Taking Out The TV Trash


Excerpted from Karl Zinsmeister in The American Enterprise, March/April.

Attempts have been made recently to do something about TV’s descent into gutter programming. And they haven’t worked. Specifically, the new ratings system hammered out to help parents has been sabotaged by the networks. The broadcasters have been allowed to rate themselves, rather than having some objective outside body do the job, and they’re cheating like mad. [A] Kaiser Family Foundation study discovered that fully 92 percent of programs containing sexual matter didn’t carry the S rating they are supposed to; 79 percent of programs depicting violence weren’t marked with a V. And 91 percent of shows with crude language lacked an L label….

One way a significant number of concerned Americans are dealing with this sleaziness is by simply walking away. Two million households have abandoned TV altogether. Others are just turning it on less…but lots just found better things to do. They logged onto a computer, watched videotapes, read record numbers of books, [or] got out of the house. University of Michigan research, meanwhile, shows that daily TV watching by children has recently fallen for the first time, by an average of about 12 percent….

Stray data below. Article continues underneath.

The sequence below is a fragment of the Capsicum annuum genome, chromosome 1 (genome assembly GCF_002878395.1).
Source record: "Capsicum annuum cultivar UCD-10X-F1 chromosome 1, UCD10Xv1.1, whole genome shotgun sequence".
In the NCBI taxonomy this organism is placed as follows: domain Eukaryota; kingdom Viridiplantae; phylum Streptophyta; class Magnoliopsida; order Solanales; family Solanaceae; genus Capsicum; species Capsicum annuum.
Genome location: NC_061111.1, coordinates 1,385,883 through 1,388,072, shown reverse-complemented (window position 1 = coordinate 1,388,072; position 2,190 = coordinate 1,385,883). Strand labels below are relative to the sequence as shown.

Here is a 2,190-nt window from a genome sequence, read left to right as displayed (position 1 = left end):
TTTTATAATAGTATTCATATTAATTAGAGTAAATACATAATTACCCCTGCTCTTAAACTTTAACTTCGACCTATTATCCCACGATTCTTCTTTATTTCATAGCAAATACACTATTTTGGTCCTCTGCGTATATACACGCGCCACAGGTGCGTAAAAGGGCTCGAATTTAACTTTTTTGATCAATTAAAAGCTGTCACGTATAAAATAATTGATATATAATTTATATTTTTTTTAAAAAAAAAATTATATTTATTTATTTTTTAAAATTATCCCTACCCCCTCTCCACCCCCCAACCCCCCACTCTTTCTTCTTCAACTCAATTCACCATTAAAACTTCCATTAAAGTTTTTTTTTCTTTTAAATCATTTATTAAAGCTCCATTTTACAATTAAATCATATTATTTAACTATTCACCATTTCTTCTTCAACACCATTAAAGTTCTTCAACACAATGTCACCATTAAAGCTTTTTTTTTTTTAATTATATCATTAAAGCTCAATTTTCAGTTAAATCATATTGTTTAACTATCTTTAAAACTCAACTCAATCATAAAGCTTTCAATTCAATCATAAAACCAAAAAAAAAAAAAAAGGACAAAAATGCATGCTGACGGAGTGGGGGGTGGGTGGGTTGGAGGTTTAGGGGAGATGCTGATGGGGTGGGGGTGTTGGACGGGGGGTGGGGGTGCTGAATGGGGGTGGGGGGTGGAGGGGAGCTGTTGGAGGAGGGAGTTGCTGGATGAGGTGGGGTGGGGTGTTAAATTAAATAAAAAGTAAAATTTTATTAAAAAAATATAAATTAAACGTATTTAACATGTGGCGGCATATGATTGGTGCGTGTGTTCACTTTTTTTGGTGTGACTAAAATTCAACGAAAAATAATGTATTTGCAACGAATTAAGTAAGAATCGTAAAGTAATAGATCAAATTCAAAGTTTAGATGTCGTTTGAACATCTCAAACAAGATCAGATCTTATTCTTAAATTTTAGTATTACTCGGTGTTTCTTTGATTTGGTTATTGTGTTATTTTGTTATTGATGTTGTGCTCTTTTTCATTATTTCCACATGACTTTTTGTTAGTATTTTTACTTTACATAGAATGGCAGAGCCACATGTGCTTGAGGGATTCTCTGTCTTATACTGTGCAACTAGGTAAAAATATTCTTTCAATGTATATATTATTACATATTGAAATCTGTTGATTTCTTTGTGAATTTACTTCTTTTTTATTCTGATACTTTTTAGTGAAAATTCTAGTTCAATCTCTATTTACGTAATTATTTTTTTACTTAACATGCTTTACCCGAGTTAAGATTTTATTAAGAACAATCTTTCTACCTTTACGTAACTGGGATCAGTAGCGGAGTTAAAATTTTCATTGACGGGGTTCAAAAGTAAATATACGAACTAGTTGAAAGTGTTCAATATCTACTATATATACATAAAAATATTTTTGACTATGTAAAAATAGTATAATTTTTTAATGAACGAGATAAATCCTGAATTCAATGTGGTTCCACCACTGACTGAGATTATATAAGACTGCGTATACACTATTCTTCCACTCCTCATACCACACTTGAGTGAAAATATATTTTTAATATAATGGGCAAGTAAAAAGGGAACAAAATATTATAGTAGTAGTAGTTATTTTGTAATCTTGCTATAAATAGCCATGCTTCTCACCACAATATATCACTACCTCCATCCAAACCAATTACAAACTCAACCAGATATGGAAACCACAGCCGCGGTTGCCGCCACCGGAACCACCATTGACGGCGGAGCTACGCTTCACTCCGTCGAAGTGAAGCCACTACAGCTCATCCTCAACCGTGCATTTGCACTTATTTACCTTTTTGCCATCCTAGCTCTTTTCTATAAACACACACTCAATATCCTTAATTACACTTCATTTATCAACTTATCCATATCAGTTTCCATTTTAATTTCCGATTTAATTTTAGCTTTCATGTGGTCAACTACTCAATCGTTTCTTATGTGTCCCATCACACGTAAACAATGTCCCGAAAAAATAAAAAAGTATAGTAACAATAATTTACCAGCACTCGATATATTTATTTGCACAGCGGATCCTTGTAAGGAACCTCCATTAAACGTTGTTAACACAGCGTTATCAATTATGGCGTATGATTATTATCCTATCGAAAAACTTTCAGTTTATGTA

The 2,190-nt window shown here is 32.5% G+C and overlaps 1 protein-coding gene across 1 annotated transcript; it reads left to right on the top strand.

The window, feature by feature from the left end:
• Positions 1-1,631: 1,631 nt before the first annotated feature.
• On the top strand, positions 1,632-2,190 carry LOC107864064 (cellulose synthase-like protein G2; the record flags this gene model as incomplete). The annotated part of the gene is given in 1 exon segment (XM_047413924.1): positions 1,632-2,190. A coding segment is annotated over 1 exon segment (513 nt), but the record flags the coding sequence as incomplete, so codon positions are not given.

But ultimately it must be consumers (and advertisers) more than producers who will clean up TV. For there is no denying that Americans currently sit down to watch an unholy amount of [gunk] they ought not.

A big problem is that, as writer Terry Mattingly puts it, “Most Americans do not watch programs on TV that they have made decisions to watch, based on their values or even their interests. Most Americans watch TV to kill time, to make life go away in small, stupid chunks.”

That needs to change.

And it all starts, and ends, in our house.